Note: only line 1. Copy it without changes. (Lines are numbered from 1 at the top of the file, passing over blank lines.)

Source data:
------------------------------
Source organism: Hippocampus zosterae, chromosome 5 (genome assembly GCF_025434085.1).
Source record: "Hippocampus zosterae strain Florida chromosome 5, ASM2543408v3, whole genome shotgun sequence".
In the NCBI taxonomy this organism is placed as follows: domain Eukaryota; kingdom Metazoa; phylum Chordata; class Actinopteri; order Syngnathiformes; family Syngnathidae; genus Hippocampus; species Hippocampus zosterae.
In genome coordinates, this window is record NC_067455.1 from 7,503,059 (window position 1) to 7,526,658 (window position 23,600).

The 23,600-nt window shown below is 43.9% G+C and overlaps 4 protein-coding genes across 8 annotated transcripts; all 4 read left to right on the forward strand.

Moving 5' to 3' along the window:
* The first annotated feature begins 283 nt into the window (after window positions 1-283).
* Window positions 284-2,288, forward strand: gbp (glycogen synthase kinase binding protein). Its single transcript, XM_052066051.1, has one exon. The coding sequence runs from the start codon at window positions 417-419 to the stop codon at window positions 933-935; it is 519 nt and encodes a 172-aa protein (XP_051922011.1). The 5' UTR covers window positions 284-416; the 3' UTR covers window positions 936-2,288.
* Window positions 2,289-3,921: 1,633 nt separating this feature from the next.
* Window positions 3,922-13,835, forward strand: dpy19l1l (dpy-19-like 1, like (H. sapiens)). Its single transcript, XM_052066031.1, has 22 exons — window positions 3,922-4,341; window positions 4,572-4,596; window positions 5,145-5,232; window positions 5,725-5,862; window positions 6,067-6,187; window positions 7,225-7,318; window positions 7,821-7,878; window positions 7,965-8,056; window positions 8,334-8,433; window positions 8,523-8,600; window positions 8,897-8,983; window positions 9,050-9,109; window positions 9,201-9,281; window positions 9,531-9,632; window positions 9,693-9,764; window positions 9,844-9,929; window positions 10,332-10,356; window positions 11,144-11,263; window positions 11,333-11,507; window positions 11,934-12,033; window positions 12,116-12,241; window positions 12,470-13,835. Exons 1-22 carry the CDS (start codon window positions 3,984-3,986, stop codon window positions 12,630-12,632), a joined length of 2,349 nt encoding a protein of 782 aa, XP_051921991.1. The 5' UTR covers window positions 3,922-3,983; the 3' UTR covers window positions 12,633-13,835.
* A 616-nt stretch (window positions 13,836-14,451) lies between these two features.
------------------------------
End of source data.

Source organism: Hippocampus zosterae, chromosome 5 (genome assembly GCF_025434085.1).